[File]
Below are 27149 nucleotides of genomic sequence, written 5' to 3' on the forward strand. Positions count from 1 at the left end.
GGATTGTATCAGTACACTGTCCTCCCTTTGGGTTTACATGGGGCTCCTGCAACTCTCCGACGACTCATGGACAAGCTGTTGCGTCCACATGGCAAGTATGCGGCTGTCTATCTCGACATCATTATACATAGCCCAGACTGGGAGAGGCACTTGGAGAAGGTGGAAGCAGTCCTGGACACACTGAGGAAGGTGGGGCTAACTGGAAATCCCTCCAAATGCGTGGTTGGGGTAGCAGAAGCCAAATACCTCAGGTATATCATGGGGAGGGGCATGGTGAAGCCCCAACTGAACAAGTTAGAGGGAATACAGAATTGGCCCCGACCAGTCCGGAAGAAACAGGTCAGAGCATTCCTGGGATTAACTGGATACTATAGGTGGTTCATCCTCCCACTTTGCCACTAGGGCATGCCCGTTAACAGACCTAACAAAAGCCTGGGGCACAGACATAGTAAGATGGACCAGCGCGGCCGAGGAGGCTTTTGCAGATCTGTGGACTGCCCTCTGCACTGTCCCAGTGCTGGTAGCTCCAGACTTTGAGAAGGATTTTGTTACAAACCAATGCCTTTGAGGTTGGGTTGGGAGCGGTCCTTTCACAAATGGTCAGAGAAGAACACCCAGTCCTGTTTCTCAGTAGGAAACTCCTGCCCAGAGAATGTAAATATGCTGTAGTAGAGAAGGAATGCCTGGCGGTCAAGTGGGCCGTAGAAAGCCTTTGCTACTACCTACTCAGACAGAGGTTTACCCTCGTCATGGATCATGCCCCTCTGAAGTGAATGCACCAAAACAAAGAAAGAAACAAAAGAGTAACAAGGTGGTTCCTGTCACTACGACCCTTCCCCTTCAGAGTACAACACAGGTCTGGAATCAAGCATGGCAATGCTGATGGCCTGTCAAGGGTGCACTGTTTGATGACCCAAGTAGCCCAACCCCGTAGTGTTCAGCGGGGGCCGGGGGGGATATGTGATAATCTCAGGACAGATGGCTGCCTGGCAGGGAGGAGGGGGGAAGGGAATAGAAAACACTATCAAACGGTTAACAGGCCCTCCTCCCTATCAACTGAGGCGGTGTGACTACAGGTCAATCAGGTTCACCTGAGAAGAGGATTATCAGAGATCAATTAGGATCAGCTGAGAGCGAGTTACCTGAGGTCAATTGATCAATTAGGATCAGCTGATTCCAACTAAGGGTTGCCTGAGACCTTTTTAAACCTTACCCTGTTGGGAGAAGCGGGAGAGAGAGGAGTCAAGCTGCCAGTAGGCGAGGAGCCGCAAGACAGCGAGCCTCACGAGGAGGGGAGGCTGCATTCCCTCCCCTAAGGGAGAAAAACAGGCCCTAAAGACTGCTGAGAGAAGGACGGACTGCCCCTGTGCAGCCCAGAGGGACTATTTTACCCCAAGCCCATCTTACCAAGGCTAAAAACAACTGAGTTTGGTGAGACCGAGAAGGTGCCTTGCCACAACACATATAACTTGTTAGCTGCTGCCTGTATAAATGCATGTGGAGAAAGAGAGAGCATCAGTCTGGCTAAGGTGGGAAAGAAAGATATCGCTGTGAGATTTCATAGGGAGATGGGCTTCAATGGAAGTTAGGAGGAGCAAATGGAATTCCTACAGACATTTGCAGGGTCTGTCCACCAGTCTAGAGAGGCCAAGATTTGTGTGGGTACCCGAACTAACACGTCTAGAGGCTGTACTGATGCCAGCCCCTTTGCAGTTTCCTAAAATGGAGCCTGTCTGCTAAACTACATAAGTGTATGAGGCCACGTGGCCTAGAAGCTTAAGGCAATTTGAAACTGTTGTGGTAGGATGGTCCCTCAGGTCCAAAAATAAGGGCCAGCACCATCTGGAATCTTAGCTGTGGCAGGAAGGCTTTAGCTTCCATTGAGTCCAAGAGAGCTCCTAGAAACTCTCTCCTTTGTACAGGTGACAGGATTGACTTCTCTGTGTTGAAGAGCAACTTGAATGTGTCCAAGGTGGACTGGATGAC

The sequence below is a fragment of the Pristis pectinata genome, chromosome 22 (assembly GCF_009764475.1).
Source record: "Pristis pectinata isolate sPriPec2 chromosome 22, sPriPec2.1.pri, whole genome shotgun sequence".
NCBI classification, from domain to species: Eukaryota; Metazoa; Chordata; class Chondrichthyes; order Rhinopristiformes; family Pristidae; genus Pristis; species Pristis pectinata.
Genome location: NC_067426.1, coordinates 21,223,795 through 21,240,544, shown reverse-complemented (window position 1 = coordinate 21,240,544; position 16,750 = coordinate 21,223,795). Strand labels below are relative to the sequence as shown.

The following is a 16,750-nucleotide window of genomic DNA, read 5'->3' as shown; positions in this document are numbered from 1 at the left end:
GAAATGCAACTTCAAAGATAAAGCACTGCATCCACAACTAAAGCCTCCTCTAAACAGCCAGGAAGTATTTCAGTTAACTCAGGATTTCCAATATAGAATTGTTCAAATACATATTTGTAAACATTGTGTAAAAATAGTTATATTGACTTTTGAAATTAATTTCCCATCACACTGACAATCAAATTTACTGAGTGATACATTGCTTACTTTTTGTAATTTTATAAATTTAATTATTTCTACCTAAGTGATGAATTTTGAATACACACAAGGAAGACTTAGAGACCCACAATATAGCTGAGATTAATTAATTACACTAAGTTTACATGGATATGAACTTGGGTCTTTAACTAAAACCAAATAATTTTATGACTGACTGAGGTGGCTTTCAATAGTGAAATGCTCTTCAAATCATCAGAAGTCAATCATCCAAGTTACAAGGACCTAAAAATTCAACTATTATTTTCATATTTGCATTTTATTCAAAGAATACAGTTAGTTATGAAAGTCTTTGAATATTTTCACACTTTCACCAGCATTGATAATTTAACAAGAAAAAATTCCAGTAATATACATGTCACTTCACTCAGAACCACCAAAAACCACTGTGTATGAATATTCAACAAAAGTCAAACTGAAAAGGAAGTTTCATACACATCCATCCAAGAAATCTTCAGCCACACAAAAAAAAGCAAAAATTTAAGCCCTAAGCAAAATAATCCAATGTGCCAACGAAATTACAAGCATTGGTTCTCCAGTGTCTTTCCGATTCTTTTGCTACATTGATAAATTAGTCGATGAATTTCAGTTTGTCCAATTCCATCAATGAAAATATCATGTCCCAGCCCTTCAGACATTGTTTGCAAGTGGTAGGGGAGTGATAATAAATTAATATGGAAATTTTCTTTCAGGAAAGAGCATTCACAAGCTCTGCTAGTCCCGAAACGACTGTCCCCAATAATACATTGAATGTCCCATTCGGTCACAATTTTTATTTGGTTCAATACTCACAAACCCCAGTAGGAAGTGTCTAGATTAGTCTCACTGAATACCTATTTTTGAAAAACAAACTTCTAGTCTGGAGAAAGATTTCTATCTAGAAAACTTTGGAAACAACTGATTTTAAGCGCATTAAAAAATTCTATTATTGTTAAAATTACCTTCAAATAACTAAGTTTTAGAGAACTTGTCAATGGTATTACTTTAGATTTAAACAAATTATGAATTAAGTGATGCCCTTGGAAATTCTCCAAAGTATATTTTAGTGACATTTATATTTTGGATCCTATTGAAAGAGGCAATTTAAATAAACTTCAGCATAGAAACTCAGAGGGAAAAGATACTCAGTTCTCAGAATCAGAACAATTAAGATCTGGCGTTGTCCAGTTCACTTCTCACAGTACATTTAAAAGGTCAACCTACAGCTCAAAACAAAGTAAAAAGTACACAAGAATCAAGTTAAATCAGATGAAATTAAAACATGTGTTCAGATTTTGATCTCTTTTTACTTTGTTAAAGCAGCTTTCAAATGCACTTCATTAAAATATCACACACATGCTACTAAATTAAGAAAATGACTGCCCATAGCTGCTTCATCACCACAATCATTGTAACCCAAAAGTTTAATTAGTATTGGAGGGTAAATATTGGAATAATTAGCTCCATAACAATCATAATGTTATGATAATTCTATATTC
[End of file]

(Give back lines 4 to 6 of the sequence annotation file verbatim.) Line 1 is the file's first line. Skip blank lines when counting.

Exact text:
Source record: "Pristis pectinata isolate sPriPec2 chromosome 22, sPriPec2.1.pri, whole genome shotgun sequence".
NCBI classification, from domain to species: Eukaryota; Metazoa; Chordata; class Chondrichthyes; order Rhinopristiformes; family Pristidae; genus Pristis; species Pristis pectinata.
Genome location: NC_067426.1, coordinates 21,223,795 through 21,240,544, shown reverse-complemented (window position 1 = coordinate 21,240,544; position 16,750 = coordinate 21,223,795). Strand labels below are relative to the sequence as shown.